This is the ShipCruise.org cruise tracker page. Here you will also learn some interesting stuff about tracking cruise ships at sea as AIS ship tracking technology and fun facts. Not all cruise ships in the world are listed and linked here – some of the big ship cruise lines and many smaller ships are still missing. Still, this is one of the best Web places to start a cruise search on all major lines, with new ships being added on a regular basis. You can also see the complete list of all the new cruise ships currently under construction.
Our cruise ship tracker idea is actually a set of links redirecting to articles. Each of them contains detailed itinerary information, complete sailing schedule, cheapest cruise prices PP and current position of the cruise ship you’re interested in. This is an unique opportunity to see on a single page a cruise tracker combined with all dates, ports of call, cheapest rates, and many links to related articles.
Cruise Ship Tracking
AIS ship tracking systems have been dramatically changed after the implementation of Automated Identification System (AIS). Tracking cruise ships as current location became possible after AIS became mandatory for all commercial ships with tonnage above 300GT, and also for all cruise passenger ships and marine vessels carrying hazardous materials. The low cost of AIS-receiving equipment ($200-$500) helped huge number of radio-amateurs, ship spotters and enthusiasts to purchase and install home-based AIS stations. Almost all of them stream their data to one or more web based (cruise) ship trackers or just exchange their data for other feeds. Live cruise ship tracking is possible because all passenger cruise ships are equipped with AIS transponders. When the cruise ship is in the zone of AIS coverage, you may track it via one of the listed below free ship tracker portals. Since 2002, all new commercial (cargo and passenger/cruise) ships over 300 GT (gross tons) have been required to have AIS transponders installed in order to operate. The requirements for marine vessels built before 2002 have been gradually phased in. Each ship AIS system consists of:
- 1x transmitter (VHF)
- 2x TDMA receivers (“Time Division Multiple Access”, VHF)
- 1x DSC receiver (“Digital Selective Calling”, VHF)
- electronic communications links (standard digital interfaces for ships/marine vessels): IEC 61162 (for navigational devices within a ship) and NMEA 0183 (for communications between the ship’s electronic equipment – autopilot, GPS/satellite receivers, gyrocompass, sonars,etc.)
- 1x GNSS receiver (“Global Navigation Satellite System”) for precise coordinates (position) in coastal/inland waters.
- Generally, AIS transponders work in an autonomous mode, regardless of whether the cruise ship is in the open seas or cruising in coastal/inland waters.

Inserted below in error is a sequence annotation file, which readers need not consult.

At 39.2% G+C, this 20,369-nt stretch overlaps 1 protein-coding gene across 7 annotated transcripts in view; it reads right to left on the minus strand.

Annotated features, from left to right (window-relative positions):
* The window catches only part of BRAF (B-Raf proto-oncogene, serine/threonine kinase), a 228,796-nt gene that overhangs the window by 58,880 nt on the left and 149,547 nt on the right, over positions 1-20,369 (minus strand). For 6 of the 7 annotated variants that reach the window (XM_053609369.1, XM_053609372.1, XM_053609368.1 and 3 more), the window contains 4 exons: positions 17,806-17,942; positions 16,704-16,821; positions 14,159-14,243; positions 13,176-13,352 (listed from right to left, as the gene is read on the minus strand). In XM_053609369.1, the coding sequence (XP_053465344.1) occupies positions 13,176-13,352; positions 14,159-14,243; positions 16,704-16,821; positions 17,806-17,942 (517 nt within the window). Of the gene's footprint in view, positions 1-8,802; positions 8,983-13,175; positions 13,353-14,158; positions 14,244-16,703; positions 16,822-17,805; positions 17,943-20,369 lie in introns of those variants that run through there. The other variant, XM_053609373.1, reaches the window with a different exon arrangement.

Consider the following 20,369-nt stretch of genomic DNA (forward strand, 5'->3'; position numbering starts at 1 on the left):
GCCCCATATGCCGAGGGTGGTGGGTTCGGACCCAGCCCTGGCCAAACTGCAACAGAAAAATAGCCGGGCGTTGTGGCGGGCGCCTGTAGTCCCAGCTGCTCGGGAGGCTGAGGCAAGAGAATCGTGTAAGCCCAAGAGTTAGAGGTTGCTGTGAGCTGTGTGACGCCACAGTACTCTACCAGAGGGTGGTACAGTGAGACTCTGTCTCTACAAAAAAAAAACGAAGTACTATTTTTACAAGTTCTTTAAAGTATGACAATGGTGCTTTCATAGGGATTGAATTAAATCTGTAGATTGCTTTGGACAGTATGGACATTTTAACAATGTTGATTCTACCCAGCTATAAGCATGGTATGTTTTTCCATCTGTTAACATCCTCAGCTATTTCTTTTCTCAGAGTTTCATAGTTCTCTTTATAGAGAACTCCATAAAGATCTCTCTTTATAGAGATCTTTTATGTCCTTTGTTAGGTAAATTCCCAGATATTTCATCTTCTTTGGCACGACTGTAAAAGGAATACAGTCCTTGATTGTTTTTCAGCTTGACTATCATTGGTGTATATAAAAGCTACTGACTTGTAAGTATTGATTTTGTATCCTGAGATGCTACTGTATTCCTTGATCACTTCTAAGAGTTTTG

AIS live ship tracking system explained
Ship AIS systems transmit data encoded on 2 VHF channels at frequency 161,975 MHz and 162,025 MHz. An AIS transmission uses 9,6 kb (kilobites per second) GMSKFM (“Gaussian Minimum Shift Keying Frequency Modulation”) and HDLC (“Highlevel Data Link Control”) packet/group protocols. Transmissions are over 25 kHz or 12,5 kHz VHF channels.
In order all marine vessels to be able to share these 2 channels, each cruise ship transmits during one of 2250 time-slots (established each minute). These two channels provide redundancy and proper level of protection from interference. Typical transmission range is 20 nautical miles (23 ml/37 km). You can read a lot more about AIS (Automatic Identification System) at this Wikipedia link.
An AIS transponder would receive data from the ship’s other navigational devices. The cruise ship position, course, speed is provided by its GPS. The cruise ship’s officers are required to enter information such as the ship’s name, type, dimensions, itinerary, ETA (estimated time of arrival), rate of turn, pitch and roll angle, etc. All moored/anchored ships are also required to transmit their position at least every 3 min. Cruise ships moving at up to 14 kn (16 mph/26 kph) must transmit their position every 10 sec, those moving at up to 23 kn (26,5 mph/42,6 kph) – every 6 sec, and if moving at faster speeds – every 2 sec. Static ship data (name, itinerary/destination, ETA) is transmitted separately every 6 min.
Satellite AIS ship tracking
AIS was created in the 1990s as short range identification, high intensity tracking network. At the time, it wasn’t expected to be space-detectable. Nevertheless, various organizations have been experimenting to detect AIS transmissions by the use of satellite-based receivers since 2005. Later on, since 2008, some companies such as ORBCOMM, Spacequest, exactEarth, and government programs have unrolled AIS receivers on satellites.